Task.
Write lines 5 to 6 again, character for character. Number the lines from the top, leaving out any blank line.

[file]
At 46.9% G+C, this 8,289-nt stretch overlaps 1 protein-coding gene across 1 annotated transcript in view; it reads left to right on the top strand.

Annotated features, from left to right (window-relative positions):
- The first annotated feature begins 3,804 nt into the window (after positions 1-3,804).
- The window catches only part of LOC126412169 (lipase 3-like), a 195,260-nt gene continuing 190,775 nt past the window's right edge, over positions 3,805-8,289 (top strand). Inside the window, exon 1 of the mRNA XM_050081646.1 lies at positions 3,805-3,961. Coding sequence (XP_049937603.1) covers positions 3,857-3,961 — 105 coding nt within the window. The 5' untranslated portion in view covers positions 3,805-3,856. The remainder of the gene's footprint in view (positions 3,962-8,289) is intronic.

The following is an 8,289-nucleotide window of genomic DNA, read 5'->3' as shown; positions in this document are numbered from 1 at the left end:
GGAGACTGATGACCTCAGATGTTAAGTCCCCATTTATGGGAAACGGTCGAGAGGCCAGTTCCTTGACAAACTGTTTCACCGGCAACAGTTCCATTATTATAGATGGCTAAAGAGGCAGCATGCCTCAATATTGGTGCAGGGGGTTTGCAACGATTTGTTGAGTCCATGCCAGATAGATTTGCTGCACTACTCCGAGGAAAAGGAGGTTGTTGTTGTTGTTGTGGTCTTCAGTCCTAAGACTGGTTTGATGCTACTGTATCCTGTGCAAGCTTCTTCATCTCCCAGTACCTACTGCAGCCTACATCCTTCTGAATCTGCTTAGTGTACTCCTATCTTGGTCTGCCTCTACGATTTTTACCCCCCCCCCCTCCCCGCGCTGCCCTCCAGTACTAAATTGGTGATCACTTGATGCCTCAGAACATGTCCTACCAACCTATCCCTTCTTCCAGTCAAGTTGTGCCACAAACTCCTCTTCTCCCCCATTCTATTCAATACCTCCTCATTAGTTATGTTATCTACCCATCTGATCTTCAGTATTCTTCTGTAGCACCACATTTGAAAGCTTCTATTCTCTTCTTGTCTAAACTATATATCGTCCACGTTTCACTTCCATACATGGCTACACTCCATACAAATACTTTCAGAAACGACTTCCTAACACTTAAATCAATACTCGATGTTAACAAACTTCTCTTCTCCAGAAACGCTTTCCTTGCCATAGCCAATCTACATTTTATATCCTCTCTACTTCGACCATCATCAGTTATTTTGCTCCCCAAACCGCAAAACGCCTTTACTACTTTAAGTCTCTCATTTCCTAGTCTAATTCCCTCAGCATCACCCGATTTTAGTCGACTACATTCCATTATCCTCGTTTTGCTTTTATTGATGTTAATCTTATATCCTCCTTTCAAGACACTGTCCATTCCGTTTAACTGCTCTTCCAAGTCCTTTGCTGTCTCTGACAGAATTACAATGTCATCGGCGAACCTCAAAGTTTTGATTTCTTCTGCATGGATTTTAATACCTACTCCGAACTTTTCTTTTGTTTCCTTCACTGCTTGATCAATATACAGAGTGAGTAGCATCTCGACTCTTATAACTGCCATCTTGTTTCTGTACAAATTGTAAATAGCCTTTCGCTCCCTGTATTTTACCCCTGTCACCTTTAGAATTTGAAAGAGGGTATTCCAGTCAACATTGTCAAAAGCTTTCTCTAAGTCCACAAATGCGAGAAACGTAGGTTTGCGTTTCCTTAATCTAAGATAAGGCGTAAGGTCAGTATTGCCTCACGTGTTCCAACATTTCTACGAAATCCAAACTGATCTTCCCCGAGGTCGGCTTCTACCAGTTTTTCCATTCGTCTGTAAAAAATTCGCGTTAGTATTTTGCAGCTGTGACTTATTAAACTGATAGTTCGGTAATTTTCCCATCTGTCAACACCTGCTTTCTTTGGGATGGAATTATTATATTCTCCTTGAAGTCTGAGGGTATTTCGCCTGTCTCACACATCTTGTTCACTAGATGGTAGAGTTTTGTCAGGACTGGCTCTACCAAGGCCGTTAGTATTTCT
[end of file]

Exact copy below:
The following is an 8,289-nucleotide window of genomic DNA, read 5'->3' as shown; positions in this document are numbered from 1 at the left end:
GGAGACTGATGACCTCAGATGTTAAGTCCCCATTTATGGGAAACGGTCGAGAGGCCAGTTCCTTGACAAACTGTTTCACCGGCAACAGTTCCATTATTATAGATGGCTAAAGAGGCAGCATGCCTCAATATTGGTGCAGGGGGTTTGCAACGATTTGTTGAGTCCATGCCAGATAGATTTGCTGCACTACTCCGAGGAAAAGGAGGTTGTTGTTGTTGTTGTGGTCTTCAGTCCTAAGACTGGTTTGATGCTACTGTATCCTGTGCAAGCTTCTTCATCTCCCAGTACCTACTGCAGCCTACATCCTTCTGAATCTGCTTAGTGTACTCCTATCTTGGTCTGCCTCTACGATTTTTACCCCCCCCCCCTCCCCGCGCTGCCCTCCAGTACTAAATTGGTGATCACTTGATGCCTCAGAACATGTCCTACCAACCTATCCCTTCTTCCAGTCAAGTTGTGCCACAAACTCCTCTTCTCCCCCATTCTATTCAATACCTCCTCATTAGTTATGTTATCTACCCATCTGATCTTCAGTATTCTTCTGTAGCACCACATTTGAAAGCTTCTATTCTCTTCTTGTCTAAACTATATATCGTCCACGTTTCACTTCCATACATGGCTACACTCCATACAAATACTTTCAGAAACGACTTCCTAACACTTAAATCAATACTCGATGTTAACAAACTTCTCTTCTCCAGAAACGCTTTCCTTGCCATAGCCAATCTACATTTTATATCCTCTCTACTTCGACCATCATCAGTTATTTTGCTCCCCAAACCGCAAAACGCCTTTACTACTTTAAGTCTCTCATTTCCTAGTCTAATTCCCTCAGCATCACCCGATTTTAGTCGACTACATTCCATTATCCTCGTTTTGCTTTTATTGATGTTAATCTTATATCCTCCTTTCAAGACACTGTCCATTCCGTTTAACTGCTCTTCCAAGTCCTTTGCTGTCTCTGACAGAATTACAATGTCATCGGCGAACCTCAAAGTTTTGATTTCTTCTGCATGGATTTTAATACCTACTCCGAACTTTTCTTTTGTTTCCTTCACTGCTTGATCAATATACAGAGTGAGTAGCATCTCGACTCTTATAACTGCCATCTTGTTTCTGTACAAATTGTAAATAGCCTTTCGCTCCCTGTATTTTACCCCTGTCACCTTTAGAATTTGAAAGAGGGTATTCCAGTCAACATTGTCAAAAGCTTTCTCTAAGTCCACAAATGCGAGAAACGTAGGTTTGCGTTTCCTTAATCTAAGATAAGGCGTAAGGTCAGTATTGCCTCACGTGTTCCAACATTTCTACGAAATCCAAACTGATCTTCCCCGAGGTCGGCTTCTACCAGTTTTTCCATTCGTCTGTAAAAAATTCGCGTTAGTATTTTGCAGCTGTGACTTATTAAACTGATAGTTCGGTAATTTTCCCATCTGTCAACACCTGCTTTCTTTGGGATGGAATTATTATATTCTCCTTGAAGTCTGAGGGTATTTCGCCTGTCTCACACATCTTGTTCACTAGATGGTAGAGTTTTGTCAGGACTGGCTCTACCAAGGCCGTTAGTATTTCT